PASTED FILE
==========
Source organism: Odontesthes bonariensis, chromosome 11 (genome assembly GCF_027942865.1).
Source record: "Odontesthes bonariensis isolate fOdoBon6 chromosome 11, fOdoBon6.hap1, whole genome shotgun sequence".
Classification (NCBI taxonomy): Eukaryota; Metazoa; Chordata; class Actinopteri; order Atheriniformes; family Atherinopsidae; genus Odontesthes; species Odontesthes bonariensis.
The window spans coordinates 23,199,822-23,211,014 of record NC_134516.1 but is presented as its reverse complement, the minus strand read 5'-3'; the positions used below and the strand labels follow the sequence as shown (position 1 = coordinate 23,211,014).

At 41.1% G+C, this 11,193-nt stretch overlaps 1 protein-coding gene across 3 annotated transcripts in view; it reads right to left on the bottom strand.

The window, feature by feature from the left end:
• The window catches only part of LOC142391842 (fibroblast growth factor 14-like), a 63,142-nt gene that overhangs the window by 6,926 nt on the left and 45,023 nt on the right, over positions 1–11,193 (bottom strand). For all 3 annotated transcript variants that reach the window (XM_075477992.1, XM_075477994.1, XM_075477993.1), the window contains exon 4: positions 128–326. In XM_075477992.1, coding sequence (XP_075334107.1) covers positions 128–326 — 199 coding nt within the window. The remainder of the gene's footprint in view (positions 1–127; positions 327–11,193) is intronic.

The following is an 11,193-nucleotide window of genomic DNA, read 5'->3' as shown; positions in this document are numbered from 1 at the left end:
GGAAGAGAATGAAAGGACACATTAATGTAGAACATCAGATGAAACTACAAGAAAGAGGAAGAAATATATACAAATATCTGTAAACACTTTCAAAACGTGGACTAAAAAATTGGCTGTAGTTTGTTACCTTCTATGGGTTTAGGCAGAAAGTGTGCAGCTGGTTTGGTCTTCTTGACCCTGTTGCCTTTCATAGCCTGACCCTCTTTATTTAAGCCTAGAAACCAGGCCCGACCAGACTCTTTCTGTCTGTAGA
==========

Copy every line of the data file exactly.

Source organism: Odontesthes bonariensis, chromosome 11 (genome assembly GCF_027942865.1).
Source record: "Odontesthes bonariensis isolate fOdoBon6 chromosome 11, fOdoBon6.hap1, whole genome shotgun sequence".
Classification (NCBI taxonomy): Eukaryota; Metazoa; Chordata; class Actinopteri; order Atheriniformes; family Atherinopsidae; genus Odontesthes; species Odontesthes bonariensis.
The window spans coordinates 23,199,822-23,211,014 of record NC_134516.1 but is presented as its reverse complement, the minus strand read 5'-3'; the positions used below and the strand labels follow the sequence as shown (position 1 = coordinate 23,211,014).

At 41.1% G+C, this 11,193-nt stretch overlaps 1 protein-coding gene across 3 annotated transcripts in view; it reads right to left on the bottom strand.

The window, feature by feature from the left end:
• The window catches only part of LOC142391842 (fibroblast growth factor 14-like), a 63,142-nt gene that overhangs the window by 6,926 nt on the left and 45,023 nt on the right, over positions 1–11,193 (bottom strand). For all 3 annotated transcript variants that reach the window (XM_075477992.1, XM_075477994.1, XM_075477993.1), the window contains exon 4: positions 128–326. In XM_075477992.1, coding sequence (XP_075334107.1) covers positions 128–326 — 199 coding nt within the window. The remainder of the gene's footprint in view (positions 1–127; positions 327–11,193) is intronic.

The following is an 11,193-nucleotide window of genomic DNA, read 5'->3' as shown; positions in this document are numbered from 1 at the left end:
GGAAGAGAATGAAAGGACACATTAATGTAGAACATCAGATGAAACTACAAGAAAGAGGAAGAAATATATACAAATATCTGTAAACACTTTCAAAACGTGGACTAAAAAATTGGCTGTAGTTTGTTACCTTCTATGGGTTTAGGCAGAAAGTGTGCAGCTGGTTTGGTCTTCTTGACCCTGTTGCCTTTCATAGCCTGACCCTCTTTATTTAAGCCTAGAAACCAGGCCCGACCAGACTCTTTCTGTCTGTAGA